Locked in the tower?

Mary Braid on controversial plans to turn Johannesburg's landmark into a jail
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The Independent Online
PARIS has the Eiffel Tower, New York the Empire State Building. Johannesburg is dominated by Ponte City, an ugly 54-storey concrete doughnut housing more than 2,000 people on the edge of the city centre.

Ponte towers by day, but at night it really comes into its own: the huge Coca-Cola sign mounted on its top floor is visible for miles, blinking against the darkness. The building is more than simply a landmark, though: its history reflects social change in Johannesburg, and its possible future is a metaphor for turbulent times.

Ponte opened in 1972 as a sumptuous "whites-only" apartment block, each with a breathtaking view. But its concrete and chrome were exhausted long ago. As the area slipped down the social scale, the building became the first port of call for immigrants from countries such as Greece and Portugal, brought in to swell white numbers. As apartheid began to founder, moreover, the neighbourhood around Ponte was one of the first to be unofficially desegregated. Now the circular tower, like its surroundings, has become almost entirely black; the whites have fled to distant suburbs. Grime dulls its windows and, inside, its corridors are shabby.

What is one to make, then, of Ponte's latest reinvention? Once the highest residential building in sub-Saharan Africa, it may now become the world's tallest jail. The South African government, struggling with a crime wave and a chronic shortage of prison accommodation, is seriously considering housing thousands of prisoners in the tower in teeming, already crime- ridden Hillbrow.

At first Henning Rasmuss, 30, a local architect, thought it was a joke. "There have been so many myths and stories about Ponte," he says. "It was rumoured the Nigerian government was going to buy it, because it was already full of its citizens, and also that the ANC was going to fill it with returning exiles." Now locals joke that Ponte is so full of illegal immigrants that all the government has to do is put up the bars; the prisoners are already in there.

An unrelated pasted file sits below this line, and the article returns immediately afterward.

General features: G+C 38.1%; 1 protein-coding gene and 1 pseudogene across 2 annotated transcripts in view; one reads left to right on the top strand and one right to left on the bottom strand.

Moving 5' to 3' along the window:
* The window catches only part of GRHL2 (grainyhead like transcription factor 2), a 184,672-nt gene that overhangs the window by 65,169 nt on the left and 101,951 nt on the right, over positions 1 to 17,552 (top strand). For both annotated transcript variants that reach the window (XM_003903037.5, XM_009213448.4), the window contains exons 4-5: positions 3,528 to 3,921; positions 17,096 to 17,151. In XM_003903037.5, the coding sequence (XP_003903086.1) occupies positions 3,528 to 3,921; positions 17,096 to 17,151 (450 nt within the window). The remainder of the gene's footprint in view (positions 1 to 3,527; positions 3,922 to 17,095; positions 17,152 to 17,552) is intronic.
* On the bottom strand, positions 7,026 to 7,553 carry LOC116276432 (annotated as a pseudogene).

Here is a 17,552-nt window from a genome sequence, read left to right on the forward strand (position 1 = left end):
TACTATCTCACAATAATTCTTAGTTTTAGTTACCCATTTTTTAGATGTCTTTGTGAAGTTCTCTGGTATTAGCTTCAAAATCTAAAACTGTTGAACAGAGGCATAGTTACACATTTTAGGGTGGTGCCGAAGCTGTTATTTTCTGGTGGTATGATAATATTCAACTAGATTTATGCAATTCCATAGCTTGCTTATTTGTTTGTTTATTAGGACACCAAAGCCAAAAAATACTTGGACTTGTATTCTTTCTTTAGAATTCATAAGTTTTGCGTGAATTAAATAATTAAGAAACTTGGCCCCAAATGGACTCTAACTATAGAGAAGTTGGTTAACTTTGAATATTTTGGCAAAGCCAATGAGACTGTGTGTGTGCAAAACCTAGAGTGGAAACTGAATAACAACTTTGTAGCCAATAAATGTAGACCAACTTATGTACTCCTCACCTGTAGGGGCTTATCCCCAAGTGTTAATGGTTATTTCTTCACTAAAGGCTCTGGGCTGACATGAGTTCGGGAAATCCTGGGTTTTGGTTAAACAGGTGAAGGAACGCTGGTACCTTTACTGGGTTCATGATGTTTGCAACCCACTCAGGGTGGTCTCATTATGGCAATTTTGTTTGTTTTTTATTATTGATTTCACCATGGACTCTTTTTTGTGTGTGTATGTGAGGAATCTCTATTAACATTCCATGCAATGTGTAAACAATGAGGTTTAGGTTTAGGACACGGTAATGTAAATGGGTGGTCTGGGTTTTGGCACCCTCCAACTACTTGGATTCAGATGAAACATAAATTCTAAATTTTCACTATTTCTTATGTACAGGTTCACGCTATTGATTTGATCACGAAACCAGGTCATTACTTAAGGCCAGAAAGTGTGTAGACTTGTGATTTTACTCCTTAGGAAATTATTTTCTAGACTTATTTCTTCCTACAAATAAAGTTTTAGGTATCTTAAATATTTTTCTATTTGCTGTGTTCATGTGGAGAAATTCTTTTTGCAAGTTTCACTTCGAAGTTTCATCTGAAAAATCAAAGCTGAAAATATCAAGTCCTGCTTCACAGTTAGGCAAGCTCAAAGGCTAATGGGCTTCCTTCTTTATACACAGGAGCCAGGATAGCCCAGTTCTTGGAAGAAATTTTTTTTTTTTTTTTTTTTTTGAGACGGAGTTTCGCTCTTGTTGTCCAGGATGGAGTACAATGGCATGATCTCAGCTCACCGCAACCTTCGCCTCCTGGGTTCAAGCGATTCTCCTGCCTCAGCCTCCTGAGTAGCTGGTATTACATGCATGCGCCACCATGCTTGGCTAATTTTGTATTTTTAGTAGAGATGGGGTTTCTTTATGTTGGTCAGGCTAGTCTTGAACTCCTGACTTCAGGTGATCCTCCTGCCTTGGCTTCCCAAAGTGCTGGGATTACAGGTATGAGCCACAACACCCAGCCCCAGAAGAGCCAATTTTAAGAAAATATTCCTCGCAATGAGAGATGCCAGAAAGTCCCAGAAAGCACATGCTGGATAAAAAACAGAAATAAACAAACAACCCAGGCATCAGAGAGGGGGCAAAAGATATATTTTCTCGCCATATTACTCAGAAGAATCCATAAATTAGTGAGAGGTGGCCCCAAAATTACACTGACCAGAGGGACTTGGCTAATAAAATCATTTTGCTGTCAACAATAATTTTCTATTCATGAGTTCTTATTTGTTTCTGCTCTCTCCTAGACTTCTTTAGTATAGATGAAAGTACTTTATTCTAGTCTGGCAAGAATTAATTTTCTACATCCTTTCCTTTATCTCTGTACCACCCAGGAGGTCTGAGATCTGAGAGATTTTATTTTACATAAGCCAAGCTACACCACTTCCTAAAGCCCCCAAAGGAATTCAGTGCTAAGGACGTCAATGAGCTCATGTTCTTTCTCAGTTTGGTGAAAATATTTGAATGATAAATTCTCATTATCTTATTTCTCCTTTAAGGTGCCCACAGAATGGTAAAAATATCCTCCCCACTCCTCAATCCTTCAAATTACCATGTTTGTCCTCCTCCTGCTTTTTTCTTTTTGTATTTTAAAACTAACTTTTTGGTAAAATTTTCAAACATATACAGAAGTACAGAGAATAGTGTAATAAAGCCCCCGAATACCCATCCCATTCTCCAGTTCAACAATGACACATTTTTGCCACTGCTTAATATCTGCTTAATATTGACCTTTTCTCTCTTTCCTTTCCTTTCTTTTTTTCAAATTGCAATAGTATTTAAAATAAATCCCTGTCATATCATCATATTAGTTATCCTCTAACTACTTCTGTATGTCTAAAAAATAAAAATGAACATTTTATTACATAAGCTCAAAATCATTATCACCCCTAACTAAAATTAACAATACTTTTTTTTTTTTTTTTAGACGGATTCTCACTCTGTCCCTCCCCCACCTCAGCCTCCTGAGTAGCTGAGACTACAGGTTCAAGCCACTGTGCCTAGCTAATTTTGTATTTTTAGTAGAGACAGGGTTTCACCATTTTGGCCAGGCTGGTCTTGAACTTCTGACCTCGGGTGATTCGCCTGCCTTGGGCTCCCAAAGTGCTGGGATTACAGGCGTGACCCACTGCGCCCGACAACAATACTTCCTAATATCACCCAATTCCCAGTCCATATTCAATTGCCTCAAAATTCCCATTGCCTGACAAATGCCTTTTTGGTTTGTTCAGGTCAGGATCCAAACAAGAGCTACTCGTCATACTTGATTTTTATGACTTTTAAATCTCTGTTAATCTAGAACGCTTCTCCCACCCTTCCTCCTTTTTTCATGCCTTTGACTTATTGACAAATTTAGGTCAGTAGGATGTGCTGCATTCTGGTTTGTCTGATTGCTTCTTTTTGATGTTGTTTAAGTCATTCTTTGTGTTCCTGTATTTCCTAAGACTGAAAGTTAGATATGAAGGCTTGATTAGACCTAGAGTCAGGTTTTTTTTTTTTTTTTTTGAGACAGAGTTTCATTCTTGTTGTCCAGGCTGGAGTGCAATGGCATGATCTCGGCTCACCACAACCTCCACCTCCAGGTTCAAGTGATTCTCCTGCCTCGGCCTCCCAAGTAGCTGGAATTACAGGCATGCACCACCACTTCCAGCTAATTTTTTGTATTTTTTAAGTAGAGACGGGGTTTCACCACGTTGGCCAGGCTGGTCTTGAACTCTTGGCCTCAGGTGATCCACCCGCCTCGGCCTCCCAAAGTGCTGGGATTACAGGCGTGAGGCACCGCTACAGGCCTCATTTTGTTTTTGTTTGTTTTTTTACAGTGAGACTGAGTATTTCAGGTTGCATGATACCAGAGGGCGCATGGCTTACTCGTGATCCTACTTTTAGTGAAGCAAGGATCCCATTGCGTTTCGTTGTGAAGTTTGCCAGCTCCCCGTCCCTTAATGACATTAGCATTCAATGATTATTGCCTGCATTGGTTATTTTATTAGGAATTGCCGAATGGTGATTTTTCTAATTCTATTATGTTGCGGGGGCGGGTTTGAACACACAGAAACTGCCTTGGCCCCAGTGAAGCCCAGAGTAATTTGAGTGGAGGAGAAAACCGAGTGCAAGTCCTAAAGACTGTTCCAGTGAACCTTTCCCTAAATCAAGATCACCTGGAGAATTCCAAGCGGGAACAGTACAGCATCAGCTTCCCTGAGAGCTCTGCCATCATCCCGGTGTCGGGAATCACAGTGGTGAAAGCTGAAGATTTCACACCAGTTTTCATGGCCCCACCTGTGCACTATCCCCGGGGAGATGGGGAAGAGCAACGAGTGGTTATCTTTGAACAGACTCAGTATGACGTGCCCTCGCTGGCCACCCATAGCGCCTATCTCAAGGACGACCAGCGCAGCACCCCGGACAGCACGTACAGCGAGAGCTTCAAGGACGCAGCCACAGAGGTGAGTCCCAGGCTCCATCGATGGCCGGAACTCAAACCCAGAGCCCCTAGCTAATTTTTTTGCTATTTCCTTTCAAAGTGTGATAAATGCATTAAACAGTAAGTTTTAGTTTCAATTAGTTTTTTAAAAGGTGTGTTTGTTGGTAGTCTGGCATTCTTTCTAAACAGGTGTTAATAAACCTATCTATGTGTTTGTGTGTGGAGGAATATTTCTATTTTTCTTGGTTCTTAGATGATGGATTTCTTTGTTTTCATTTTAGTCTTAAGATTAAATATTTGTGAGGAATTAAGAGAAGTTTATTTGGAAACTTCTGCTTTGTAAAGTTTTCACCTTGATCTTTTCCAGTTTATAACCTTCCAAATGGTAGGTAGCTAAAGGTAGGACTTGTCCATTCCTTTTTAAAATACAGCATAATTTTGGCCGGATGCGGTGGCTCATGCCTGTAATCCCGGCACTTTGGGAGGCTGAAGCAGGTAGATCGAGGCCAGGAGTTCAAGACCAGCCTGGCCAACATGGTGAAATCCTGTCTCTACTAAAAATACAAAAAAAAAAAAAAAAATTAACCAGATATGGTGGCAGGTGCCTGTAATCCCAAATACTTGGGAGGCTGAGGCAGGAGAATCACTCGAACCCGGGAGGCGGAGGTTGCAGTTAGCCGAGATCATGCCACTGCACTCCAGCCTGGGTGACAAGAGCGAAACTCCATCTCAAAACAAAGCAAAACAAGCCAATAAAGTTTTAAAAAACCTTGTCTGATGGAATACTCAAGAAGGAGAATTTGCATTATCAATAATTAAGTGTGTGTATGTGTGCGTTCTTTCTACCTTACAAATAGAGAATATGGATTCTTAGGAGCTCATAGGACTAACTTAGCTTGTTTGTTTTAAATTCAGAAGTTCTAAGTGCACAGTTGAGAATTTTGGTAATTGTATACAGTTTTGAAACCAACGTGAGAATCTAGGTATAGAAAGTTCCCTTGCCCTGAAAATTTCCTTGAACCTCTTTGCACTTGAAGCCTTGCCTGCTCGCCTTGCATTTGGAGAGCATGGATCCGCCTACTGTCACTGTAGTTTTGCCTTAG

That Ponte Prison is actually a possibility horrifies Mr Rasmuss. What does it say when the building which dominates a city, already internationally infamous for crime, is turned into a jail? "At a symbolic level it sucks," he says. Inner-city Johannesburg, he argues, is dying not so much from crime and grime as the "negative perceptions" of whites, bitter at their loss of ownership. Ponte Prison will hardly encourage deserters back or new residents to stay, though he does not expect that to be a consideration when the low-cost scheme is presented to a beleaguered government.

Paul Silver, the American architect behind the proposal, says Ponte is ideal as a jail. South Africa has an embarrassingly high level of prisoner escapes, most often during transfers between police cells, courts and jails. Ponte is within a few miles of the existing city courts and is even being promoted as a one-stop "justice centre" incorporating court facilities as well as cells, "eliminating the need to move inmates at all".

Does Mr Silver worry about the symbolic message? "It is actually a nice way of saying we are doing something about crime," he insists. "You don't hide penicillin just because it reveals that there is disease." Crime levels around prisons actually fall, according to the architect, and Hillbrow could do with that. In any case, the concrete tube is so ugly residents will not miss it.

But the truth is that while fleeing whites sniffed at Ponte, those who live there now love it. Last week Charlotte and her husband, behind with rent, tied two stained mattresses onto a bakkie (pick-up truck) and headed back to Soweto. "I love it here," said Charlotte. "But my husband is not working."

Students are in fact Ponte's largest tenant group. For 350 rand (pounds 42) each a month the luckiest share the top-floor penthouses. They may have lost their original glamour but still come with working sauna, en suite bathrooms and built-in bars - for drinks, that is, not on the windows. They are appalled at the prison proposal, as are the tower's immigrants from Africa's poverty-ridden trouble spots. For them Ponte is a symbol of what might be possible in a new land. Their protests are muted, however, no doubt because many lack the necessary residence papers.

"The Ponte needs upgrading," admits Sipho, a 34-year-old South African resident. "But it should be for ordinary people, not criminals." He loves the Africanised city centre: "When I was a little boy Ponte was just for the elite, and blacks who came to Johannesburg did their business quickly and got out. We were not welcome."

For a surprising number Ponte is still the stuff of dreams. Ihlaan Hendricks, 22 and coloured (mixed-race), has just arrived from Cape Town. Although alone and a little lost in Johannesburg, she thinks her tiny and bare room in Ponte is heaven.

"My mother always said never go to Hillbrow. But people here are nice," she said. "I saw this building the day I arrived, but I never thought I would live here. It is wonderful to stand at the window and look out over the city at night. Everything twinkles like a fairy tale."

For Ponte, though, there may be no fairy tale ending. When the government considers prison bids next month it is rumoured Ponte's owners - who say they are losing money - will be as desperate to off-load the building as the government is for cells.

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